Multistage sampling technique (three-staged) was used in selecting the study participants. The first stage entailed stratifying the state into three senatorial zones. The second was a purposive selection of two LGAs across the three senatorial zones to ensure (i) geographic spread (urban and rural) and (ii) prioritization of stakeholders in Ebonyi state based on the highest rate of unwanted teenage pregnancy and abortion. In the third stage, the study adapted a modified cluster sampling technique where a cluster was picked by simple random sampling (balloting) from each of the selected LGAs, and eligible adolescents aged 13–18years from each household were recruited to participate in the study. The nearest public facility (church, school, town hall, or primary health center) from the main entrance of each cluster was identified as a beginning point from which households were consecutively selected.

Data collection

A structured questionnaire was used to collect information from all eligible adolescents who were invited to participate in the study. This data collection instrument was adapted from World Health Organization (WHO) illustrative questionnaire for interview surveys with young people.[16] The variables of interest were (i) demographic characteristics such as place of residence, gender, schooling, and wealth index, (ii) risky sexual behaviors (multiple sexual partnering, age-disparate sex, transactional sex, nonconsensual sex, and unprotected sexual intercourse), and (iii) lifestyle practices (partying/night clubbing, use of mood enhancers, and alcohol consumption).

The questionnaire was pre-tested on 24 adolescents that were not amongst the study participants, to check for validity and clarity of questions, then necessary adjustments were made based on observations. Five days of intensive training were conducted for 54 research assistants who were recruited to assist with the administration of the questionnaires. Data were collected using paper and electronic copies of the questionnaire over a period of 10 days. The electronic copies of questionnaires were filled and uploaded through android tablets using SurveyCTO. Individual matching of information on a completed electronic questionnaire with corresponding paper questionnaire was carried out before and after uploading data to the server. In other to ensure the quality of data collected, fieldwork supervision activity was piloted in two layers.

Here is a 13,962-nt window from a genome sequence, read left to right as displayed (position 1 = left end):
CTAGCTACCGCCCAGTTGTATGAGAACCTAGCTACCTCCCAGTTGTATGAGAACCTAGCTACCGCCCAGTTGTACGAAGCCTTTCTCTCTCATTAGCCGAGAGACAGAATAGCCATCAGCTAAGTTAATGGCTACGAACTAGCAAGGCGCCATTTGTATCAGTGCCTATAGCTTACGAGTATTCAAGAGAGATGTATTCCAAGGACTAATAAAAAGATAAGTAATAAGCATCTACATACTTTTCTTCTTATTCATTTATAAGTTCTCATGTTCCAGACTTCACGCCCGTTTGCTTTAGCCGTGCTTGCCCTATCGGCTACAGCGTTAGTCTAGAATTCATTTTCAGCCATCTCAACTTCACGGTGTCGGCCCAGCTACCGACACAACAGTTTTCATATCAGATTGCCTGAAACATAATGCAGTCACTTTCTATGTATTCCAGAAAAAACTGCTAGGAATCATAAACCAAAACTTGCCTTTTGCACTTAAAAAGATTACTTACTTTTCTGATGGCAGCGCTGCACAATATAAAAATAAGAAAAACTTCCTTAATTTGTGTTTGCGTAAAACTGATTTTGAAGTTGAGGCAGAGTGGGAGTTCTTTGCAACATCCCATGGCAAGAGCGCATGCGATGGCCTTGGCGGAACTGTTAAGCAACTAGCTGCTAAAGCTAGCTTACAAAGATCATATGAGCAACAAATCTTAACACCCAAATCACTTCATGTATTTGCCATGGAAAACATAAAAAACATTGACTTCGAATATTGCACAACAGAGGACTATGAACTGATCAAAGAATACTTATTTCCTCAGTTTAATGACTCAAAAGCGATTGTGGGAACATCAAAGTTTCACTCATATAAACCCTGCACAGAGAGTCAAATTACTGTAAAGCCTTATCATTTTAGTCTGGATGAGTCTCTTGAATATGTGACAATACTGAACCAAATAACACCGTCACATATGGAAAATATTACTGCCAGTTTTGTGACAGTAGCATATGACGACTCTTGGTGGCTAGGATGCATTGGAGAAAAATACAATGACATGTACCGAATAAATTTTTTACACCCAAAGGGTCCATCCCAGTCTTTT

Data analysis

The detailed method and process of the study data analysis have been described in published articles.[17],[18] A total of 1045 questionnaires were found to be completely filled and without errors. This gave a response rate of 95%. The data set and materials of the results presented in this manuscript have been deposited in a repository.[19] Using Stata software, descriptive analysis was performed, and weighted proportions were reported for categorical variables. Risky sexual and lifestyle behaviors were disaggregated by sociodemographic characteristics such as place of residence (urban or rural), gender, schooling, and wealth index to highlight distribution. The variables were tested for association using chi-square (χ2) binary logistic regression analysis was performed to identify sociodemographic predictors of risky sexual behaviors among adolescents. Statistical significance was set at P ≤ 0.05 and a confidence level of 95%.


  Results Top


The mean age of the respondents was 15.4 years (CI, 15.3–15.5). There were 598 (57.2%) girls and 447 (42.8%) boys. Five hundred and fifty-one were surveyed from urban areas (50.7%) while 494 (49.3%) were from rural areas. The majority of the adolescents, 966 (92.4%), were currently in school, and 1033 (98.7%) were living with a parent or guardian at the time of the survey. About a quarter of the adolescents, 262 (25.1%), were currently working for pay at the time of the survey and half of these income earners were engaged in farming.

[Table 1] shows that 35.6% of adolescents have had a boyfriend or girlfriend in the past; 24.2% currently had a boyfriend or girlfriend, and 35.3% had been pressured to have sex in the past. With respect to risky sexual behaviors, 7.3% of adolescents in the survey engaged in unprotected sexual intercourse during their last sex, and 7% had engaged in multiple sexual partnering. Results on other risky lifestyles show that 30.5% of adolescents use mood-enhancing substances. See [Table 1] below:
Table 1: Sexual behaviors and other risky lifestyles/behaviors of adolescents in the survey